AgentofSSUSteel’s review published on Letterboxd:
After completing the first two seasons of InuYasha, I finally get to experience the first of the films, which turns out to be a pretty typical cinematic side-story: the concept is a slightly modded-up demon-of-the-week scenario without any lasting consequences, the power levels don't exactly map to the series proper, the dialogue is loose with its exposition of background information we should already know, and the heroes find themselves squaring off against a group of eminently powerful villains whose skills roughly track their own. As such, it's a melange of slight improvements over the series and weaknesses exacerbated by isolation from the series.
Affections Touching Across Time features a handful of touching moments between Kagome and InuYasha, taking a slightly more melodramatic tone to follow recent developments in the series and put some of the extra run time to good use. There is the usual uptick in animation quality, which the film actually takes advantage of by getting more creative with its visuals, e.g. the detailed design of Menomaru's transformation and the POV shots of Kagome trying to fire a Sacred Arrow at him. We also get to see Sango use the Hiraikotsu more than once, which I just think is cool; she stays in battle mode for a longer period of time than we ever get to see in an individual episode and I enjoy any opportunity for her and Miroku to hold the front themselves instead of being the backup players. Even if I know that nothing that happens in this movie will change anything in the series, it's still executed solidly enough to distract me from those thoughts most of the time.
On the other hand, the character designs suddenly became a lot scrunchier and more angular, which is a distraction in the more negative sense, as I don't really think it's an improvement over the series. As she often does, Kikyo shows up again for no reason other than to remind us that she is still the most cryptic and frustrating piece of the entire story; I'm not sure Sesshomaru really needed to be in this movie after his initial appearance (it was a nice opening scene), but at least I have a pretty good handle on what's going through his mind, as well as Jaken's and Rin's. Kikyo is still a total mystery to me and I'm wondering for how many of the remaining 113 episodes and three movies that will remain the case. It's also kind of hard to escape how much this feels like just another couple of episodes slapped together - I'm not sure what better avenues are open for a mid-series film for a show like InuYasha, but especially since I just finished watching an arc about an ancient megabeast sealed away by InuYasha's father whom InuYasha ultimately dispatched with almost anticlimactic ease thanks to the Backlash Wave I feel like I'm not getting any new information out of this movie.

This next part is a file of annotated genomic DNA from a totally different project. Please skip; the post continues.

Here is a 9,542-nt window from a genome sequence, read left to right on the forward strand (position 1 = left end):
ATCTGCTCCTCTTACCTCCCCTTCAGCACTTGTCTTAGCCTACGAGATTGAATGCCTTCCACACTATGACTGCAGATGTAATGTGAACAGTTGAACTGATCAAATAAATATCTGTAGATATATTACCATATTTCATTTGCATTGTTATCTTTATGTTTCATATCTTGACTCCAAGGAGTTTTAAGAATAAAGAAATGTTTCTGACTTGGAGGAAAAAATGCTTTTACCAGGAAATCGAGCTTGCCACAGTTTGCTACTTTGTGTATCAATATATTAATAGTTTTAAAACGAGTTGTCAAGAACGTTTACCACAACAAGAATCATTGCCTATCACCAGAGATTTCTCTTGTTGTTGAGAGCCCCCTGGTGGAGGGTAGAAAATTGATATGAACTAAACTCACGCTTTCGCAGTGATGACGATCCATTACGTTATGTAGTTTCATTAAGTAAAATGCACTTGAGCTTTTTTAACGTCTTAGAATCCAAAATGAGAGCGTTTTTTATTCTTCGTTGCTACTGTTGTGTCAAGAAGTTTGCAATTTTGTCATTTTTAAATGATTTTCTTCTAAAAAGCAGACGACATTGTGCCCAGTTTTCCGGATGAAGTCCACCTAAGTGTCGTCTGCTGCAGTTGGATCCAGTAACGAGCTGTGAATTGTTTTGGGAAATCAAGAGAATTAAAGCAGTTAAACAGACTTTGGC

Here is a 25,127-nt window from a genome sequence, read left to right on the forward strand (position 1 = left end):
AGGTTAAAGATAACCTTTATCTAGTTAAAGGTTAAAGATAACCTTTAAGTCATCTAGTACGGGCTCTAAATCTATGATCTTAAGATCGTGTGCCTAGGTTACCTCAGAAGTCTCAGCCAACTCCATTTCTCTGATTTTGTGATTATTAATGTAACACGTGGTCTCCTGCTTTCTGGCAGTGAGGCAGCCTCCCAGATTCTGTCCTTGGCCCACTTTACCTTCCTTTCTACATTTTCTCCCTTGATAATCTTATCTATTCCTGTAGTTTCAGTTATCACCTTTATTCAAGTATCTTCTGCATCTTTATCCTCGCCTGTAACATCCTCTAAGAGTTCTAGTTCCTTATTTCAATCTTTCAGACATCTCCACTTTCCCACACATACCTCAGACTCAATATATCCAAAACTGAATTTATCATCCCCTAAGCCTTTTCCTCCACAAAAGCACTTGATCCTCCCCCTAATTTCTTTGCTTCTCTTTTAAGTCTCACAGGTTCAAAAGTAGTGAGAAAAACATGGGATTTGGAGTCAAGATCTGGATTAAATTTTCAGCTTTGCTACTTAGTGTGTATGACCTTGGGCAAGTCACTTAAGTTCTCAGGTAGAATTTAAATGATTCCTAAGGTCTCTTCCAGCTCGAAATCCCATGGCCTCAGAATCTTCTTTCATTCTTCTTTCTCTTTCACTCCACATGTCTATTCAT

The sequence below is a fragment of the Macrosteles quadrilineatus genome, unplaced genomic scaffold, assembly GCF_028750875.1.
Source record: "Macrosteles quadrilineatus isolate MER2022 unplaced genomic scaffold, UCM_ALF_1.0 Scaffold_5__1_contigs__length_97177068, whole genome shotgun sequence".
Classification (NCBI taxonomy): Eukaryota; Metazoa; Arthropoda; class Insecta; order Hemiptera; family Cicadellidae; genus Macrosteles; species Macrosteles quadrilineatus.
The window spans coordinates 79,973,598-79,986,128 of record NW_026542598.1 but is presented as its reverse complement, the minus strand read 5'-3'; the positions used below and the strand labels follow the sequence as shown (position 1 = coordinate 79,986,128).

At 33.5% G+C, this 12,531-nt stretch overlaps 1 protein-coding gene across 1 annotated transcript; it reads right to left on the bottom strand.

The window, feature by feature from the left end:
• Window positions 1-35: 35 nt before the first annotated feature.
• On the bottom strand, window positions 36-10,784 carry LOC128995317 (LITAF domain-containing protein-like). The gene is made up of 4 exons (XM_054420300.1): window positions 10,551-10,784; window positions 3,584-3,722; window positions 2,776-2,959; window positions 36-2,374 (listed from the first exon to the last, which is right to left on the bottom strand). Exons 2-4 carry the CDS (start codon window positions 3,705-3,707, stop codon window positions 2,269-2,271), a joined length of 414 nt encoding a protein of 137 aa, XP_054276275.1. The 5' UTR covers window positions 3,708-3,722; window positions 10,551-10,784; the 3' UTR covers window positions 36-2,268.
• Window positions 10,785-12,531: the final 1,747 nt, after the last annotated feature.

That's not entirely true, though, because I did learn at least one thing: canonically, Sango has to stop and change clothes every time a situation arises. I assumed that she was always wearing the jumpsuit underneath so that whenever she sensed trouble she could just whip off the kimono and mobakama, slip on some shoulder pads and boots, and be ready to fight in 60 seconds, but no, she has to stop and find a secluded patch of forest where she can do a full-on outfit swap while the danger gets closer and Miroku sniffs around the bushes. Considering that a shounen anime is a show in which every week, on the dot, a Situation is guaranteed to arise, this seems like a pretty inconvenient way of doing things. But I guess I'm no expert on fashion.
And while it has rankled the back of my mind for a while, this movie goes out of its way to draw attention to the fact that Kagome consciously and exclusively wears her sailor suit to the Sengoku period. I mean, I get it, it's anime, it's a look, and this is the kind of information that you never question in a series because you might as well be trying to deconstruct the rules of the medium, but Kagome's mom handing Kagome her washed and pressed uniform so that she can go back into the well just flings it right out into the open and it's presented as a moment of dramatic significance, however brief, so now I have to think about it.
As a point of mild confusion to tack onto the end here, I've seen a few places name Kyoto Animation as part of the production committee for this movie, as well as the next two InuYasha movies, but they were nowhere to be found in the credits and I didn't recognize any of the names that appeared. I thought at least Tatsuya Ishihara or Shoko Ikeda might show up, since they worked on the series, but I don't know what the deal is with that.